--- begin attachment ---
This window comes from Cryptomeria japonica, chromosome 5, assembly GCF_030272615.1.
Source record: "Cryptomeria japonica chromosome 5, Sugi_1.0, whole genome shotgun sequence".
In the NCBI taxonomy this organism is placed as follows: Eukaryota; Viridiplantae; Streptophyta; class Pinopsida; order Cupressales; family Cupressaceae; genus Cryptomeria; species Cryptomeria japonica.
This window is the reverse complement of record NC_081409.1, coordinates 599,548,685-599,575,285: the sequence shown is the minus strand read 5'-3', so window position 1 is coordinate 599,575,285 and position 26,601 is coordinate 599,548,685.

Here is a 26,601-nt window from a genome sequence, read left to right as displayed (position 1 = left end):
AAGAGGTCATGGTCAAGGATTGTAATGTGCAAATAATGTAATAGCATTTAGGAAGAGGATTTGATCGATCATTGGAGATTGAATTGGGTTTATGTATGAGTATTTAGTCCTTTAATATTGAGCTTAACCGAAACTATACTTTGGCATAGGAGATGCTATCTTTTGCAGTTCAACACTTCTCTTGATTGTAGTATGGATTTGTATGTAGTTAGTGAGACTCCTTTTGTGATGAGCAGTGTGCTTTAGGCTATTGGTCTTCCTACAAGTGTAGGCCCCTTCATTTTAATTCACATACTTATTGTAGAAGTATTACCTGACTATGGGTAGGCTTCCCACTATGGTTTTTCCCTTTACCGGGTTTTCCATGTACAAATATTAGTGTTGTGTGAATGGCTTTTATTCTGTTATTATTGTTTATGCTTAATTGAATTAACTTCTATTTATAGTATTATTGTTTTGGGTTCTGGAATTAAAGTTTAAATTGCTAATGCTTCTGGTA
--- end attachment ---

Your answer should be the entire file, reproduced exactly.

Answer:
This window comes from Cryptomeria japonica, chromosome 5, assembly GCF_030272615.1.
Source record: "Cryptomeria japonica chromosome 5, Sugi_1.0, whole genome shotgun sequence".
In the NCBI taxonomy this organism is placed as follows: Eukaryota; Viridiplantae; Streptophyta; class Pinopsida; order Cupressales; family Cupressaceae; genus Cryptomeria; species Cryptomeria japonica.
This window is the reverse complement of record NC_081409.1, coordinates 599,548,685-599,575,285: the sequence shown is the minus strand read 5'-3', so window position 1 is coordinate 599,575,285 and position 26,601 is coordinate 599,548,685.

Here is a 26,601-nt window from a genome sequence, read left to right as displayed (position 1 = left end):
AAGAGGTCATGGTCAAGGATTGTAATGTGCAAATAATGTAATAGCATTTAGGAAGAGGATTTGATCGATCATTGGAGATTGAATTGGGTTTATGTATGAGTATTTAGTCCTTTAATATTGAGCTTAACCGAAACTATACTTTGGCATAGGAGATGCTATCTTTTGCAGTTCAACACTTCTCTTGATTGTAGTATGGATTTGTATGTAGTTAGTGAGACTCCTTTTGTGATGAGCAGTGTGCTTTAGGCTATTGGTCTTCCTACAAGTGTAGGCCCCTTCATTTTAATTCACATACTTATTGTAGAAGTATTACCTGACTATGGGTAGGCTTCCCACTATGGTTTTTCCCTTTACCGGGTTTTCCATGTACAAATATTAGTGTTGTGTGAATGGCTTTTATTCTGTTATTATTGTTTATGCTTAATTGAATTAACTTCTATTTATAGTATTATTGTTTTGGGTTCTGGAATTAAAGTTTAAATTGCTAATGCTTCTGGTA